"Your Highness" doesn't have to be a smart comedy, but a little effort is always appreciated. A feast for the eyes, the picture doesn't have much of a funny bone, electing to stage puerile stoner humor as a way to fully pants the sword and sorcery genre. The objective is clear as day, but that doesn't make this parade of obscenities and sex jokes any funnier. And to think, director David Gordon Green was once a major force for independent cinema. Now he's overseeing the fine details of a rubber Minotaur penis. Hooray for Hollywood.
Deep inside a peaceful kingdom, two brothers couldn't be more different, with Fabious (James Franco) a handsome, heroic prince, and Thadeous (Danny McBride) a lazy slob. On his wedding day, Fabious finds his bride, Belladonna (Zooey Deschanel, here with nothing much to do), stolen by the powerful warlock Leezar (Justin Theroux), who takes his prize to his castle, looking to impregnate her and fulfill a wicked prophesy. Setting off to save her, Fabious drags along his reluctant brother, hoping the quest will bond them in honor. Soon joined by warrior Isabel (Natalie Portman), the gang encounters a series of fantastical creatures, vicious enemies, and devastating betrayals, with Thadeous struggling to find his bravery when he'd rather kick back with his servant Courtney (Rasmus Hardiker) and smoke weed.
"Your Highness" is a deceptive film, with Green finding a kooky contrast between a large-scale epic filled with expansive fantasylands and an excursion into juvenile humor, with dialogue deploying cursing and sexually charged yuks to shock viewers into submission. It's all incredibly goofball and playful, but the lack of creativity here is astonishing, with the script (written by McBride and Ben Best) simply presenting the mere act of swearing as a punchline. The anachronistic pinches are easily decoded, but offer no laughs, highlighting an enormous laziness in the writing department, while the visual elements of the picture couldn't be stronger. "Your Highness" is so unfunny, it feels like a prank. How could a plot like this, with a cast of reasonable comics, feel so utterly deprived of oxygen?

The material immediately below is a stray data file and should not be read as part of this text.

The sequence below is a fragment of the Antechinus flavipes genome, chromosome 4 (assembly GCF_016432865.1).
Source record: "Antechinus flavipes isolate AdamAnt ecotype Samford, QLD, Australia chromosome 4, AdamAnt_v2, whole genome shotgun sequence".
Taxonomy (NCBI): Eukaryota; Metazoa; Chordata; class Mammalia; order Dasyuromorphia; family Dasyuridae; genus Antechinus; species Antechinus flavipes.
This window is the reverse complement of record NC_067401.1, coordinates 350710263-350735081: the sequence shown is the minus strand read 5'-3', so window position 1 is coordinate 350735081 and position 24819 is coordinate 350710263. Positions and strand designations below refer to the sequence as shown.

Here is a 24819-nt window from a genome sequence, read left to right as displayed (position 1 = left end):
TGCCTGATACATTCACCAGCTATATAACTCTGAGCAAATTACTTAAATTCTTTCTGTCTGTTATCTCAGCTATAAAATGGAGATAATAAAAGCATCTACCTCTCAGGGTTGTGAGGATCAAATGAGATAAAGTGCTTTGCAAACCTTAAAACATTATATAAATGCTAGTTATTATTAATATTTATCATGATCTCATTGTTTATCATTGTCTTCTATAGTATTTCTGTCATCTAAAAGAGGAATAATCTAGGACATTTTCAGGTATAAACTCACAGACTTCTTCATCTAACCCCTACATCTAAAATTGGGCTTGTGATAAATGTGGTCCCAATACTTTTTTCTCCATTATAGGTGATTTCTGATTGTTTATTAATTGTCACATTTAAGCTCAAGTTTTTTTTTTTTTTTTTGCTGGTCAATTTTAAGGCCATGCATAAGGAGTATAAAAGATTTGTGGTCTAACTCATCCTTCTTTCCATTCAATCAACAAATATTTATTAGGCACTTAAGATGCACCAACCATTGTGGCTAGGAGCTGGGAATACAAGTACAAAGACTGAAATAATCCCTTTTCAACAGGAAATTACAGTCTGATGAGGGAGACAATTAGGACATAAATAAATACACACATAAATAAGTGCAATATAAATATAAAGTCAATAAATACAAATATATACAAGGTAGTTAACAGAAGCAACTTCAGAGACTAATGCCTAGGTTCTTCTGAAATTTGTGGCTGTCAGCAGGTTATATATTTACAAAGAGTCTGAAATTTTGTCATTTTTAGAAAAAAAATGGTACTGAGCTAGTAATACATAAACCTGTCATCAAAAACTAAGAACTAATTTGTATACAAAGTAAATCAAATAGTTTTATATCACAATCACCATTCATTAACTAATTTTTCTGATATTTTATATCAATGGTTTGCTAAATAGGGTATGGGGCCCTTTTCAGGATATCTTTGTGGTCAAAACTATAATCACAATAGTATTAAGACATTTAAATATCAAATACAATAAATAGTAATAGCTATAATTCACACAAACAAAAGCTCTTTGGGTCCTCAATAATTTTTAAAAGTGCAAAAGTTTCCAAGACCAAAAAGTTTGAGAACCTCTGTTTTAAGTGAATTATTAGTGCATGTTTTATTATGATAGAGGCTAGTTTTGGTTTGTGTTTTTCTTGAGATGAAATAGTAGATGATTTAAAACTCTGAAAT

Thankfully, there's plenty of eye candy to prize while conversations head into pee-pee, poo-poo town. Envisioning a world of mazes, monsters, and magic, Green takes the challenge seriously, building a sort of homage to Jim Henson, "Dungeons & Dragons," and "Clash of the Titans" (Fabious has a robot bird as a companion), assembling an awesome display of castles and woodlands, where the troupe encounters a series of beasts and enchanted creatures, including one aside that has Fabious and Isabel fighting a vicious hydra born from the hand of a tribal leader, who uses a mustardy goo to control his finger-demon. There's also a caravan chase that's captured with sweeping camerawork, focusing on rough, invigorating stuntwork that creates genuine adventure excitement. A lot of effort went into designing "Your Highness," and the artistry is absolutely impressive, capturing a lush widescreen realm. Too bad Gordon and McBride couldn't find more to do with it.
Aimed at stoners, I'm sure "Your Highness" will find a receptive audience eager to dig into the constant references to sex, smoke, and gay panic. It's the type of film that spends thousands of dollars building an elaborate puppet to embody a magical character, only to have the creature smoke weed and request a hand job before the scene is through. It's the type of film that finds a severed Minotaur penis and the F-word hilarious. Sadly, it's a comatose sense of humor that's grueling to endure, wasted on marvelous screen creativity that deserved far more than this tedious menagerie of immaturity.
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